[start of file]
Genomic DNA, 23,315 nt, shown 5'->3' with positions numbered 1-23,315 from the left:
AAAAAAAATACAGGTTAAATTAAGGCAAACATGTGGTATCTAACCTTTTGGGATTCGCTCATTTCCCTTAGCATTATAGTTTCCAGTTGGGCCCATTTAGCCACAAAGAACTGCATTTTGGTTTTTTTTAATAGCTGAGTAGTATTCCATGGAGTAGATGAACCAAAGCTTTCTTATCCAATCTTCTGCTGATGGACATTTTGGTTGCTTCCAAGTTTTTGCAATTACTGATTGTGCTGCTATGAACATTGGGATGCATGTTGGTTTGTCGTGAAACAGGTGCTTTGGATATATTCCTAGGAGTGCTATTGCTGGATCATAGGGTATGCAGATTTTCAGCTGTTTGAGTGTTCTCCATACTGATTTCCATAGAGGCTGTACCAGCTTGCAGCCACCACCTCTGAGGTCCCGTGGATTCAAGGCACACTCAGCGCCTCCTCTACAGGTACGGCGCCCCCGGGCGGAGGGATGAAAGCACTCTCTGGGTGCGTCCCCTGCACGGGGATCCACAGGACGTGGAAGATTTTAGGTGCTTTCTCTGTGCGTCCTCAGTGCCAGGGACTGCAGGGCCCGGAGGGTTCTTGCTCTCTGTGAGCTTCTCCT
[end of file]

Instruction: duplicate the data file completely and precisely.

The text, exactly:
Genomic DNA, 23,315 nt, shown 5'->3' with positions numbered 1-23,315 from the left:
AAAAAAAATACAGGTTAAATTAAGGCAAACATGTGGTATCTAACCTTTTGGGATTCGCTCATTTCCCTTAGCATTATAGTTTCCAGTTGGGCCCATTTAGCCACAAAGAACTGCATTTTGGTTTTTTTTAATAGCTGAGTAGTATTCCATGGAGTAGATGAACCAAAGCTTTCTTATCCAATCTTCTGCTGATGGACATTTTGGTTGCTTCCAAGTTTTTGCAATTACTGATTGTGCTGCTATGAACATTGGGATGCATGTTGGTTTGTCGTGAAACAGGTGCTTTGGATATATTCCTAGGAGTGCTATTGCTGGATCATAGGGTATGCAGATTTTCAGCTGTTTGAGTGTTCTCCATACTGATTTCCATAGAGGCTGTACCAGCTTGCAGCCACCACCTCTGAGGTCCCGTGGATTCAAGGCACACTCAGCGCCTCCTCTACAGGTACGGCGCCCCCGGGCGGAGGGATGAAAGCACTCTCTGGGTGCGTCCCCTGCACGGGGATCCACAGGACGTGGAAGATTTTAGGTGCTTTCTCTGTGCGTCCTCAGTGCCAGGGACTGCAGGGCCCGGAGGGTTCTTGCTCTCTGTGAGCTTCTCCT